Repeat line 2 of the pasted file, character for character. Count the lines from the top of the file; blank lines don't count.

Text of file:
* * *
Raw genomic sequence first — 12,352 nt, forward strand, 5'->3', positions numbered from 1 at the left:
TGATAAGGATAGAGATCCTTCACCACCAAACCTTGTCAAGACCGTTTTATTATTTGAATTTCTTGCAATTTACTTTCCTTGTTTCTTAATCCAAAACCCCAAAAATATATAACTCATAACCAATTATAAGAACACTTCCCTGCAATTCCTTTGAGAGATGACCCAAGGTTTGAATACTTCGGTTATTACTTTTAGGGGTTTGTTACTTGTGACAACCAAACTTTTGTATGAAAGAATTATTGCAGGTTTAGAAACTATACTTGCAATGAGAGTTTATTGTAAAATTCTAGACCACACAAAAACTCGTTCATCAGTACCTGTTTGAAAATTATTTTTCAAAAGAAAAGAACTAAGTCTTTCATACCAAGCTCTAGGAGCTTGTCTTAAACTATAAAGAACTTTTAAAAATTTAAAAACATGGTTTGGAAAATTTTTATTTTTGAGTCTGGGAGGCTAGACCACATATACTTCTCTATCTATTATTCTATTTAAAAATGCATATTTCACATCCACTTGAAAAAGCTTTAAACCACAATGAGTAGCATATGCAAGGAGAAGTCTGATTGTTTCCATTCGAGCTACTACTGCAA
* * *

TGATAAGGATAGAGATCCTTCACCACCAAACCTTGTCAAGACCGTTTTATTATTTGAATTTCTTGCAATTTACTTTCCTTGTTTCTTAATCCAAAACCCCAAAAATATATAACTCATAACCAATTATAAGAACACTTCCCTGCAATTCCTTTGAGAGATGACCCAAGGTTTGAATACTTCGGTTATTACTTTTAGGGGTTTGTTACTTGTGACAACCAAACTTTTGTATGAAAGAATTATTGCAGGTTTAGAAACTATACTTGCAATGAGAGTTTATTGTAAAATTCTAGACCACACAAAAACTCGTTCATCAGTACCTGTTTGAAAATTATTTTTCAAAAGAAAAGAACTAAGTCTTTCATACCAAGCTCTAGGAGCTTGTCTTAAACTATAAAGAACTTTTAAAAATTTAAAAACATGGTTTGGAAAATTTTTATTTTTGAGTCTGGGAGGCTAGACCACATATACTTCTCTATCTATTATTCTATTTAAAAATGCATATTTCACATCCACTTGAAAAAGCTTTAAACCACAATGAGTAGCATATGCAAGGAGAAGTCTGATTGTTTCCATTCGAGCTACTACTGCAA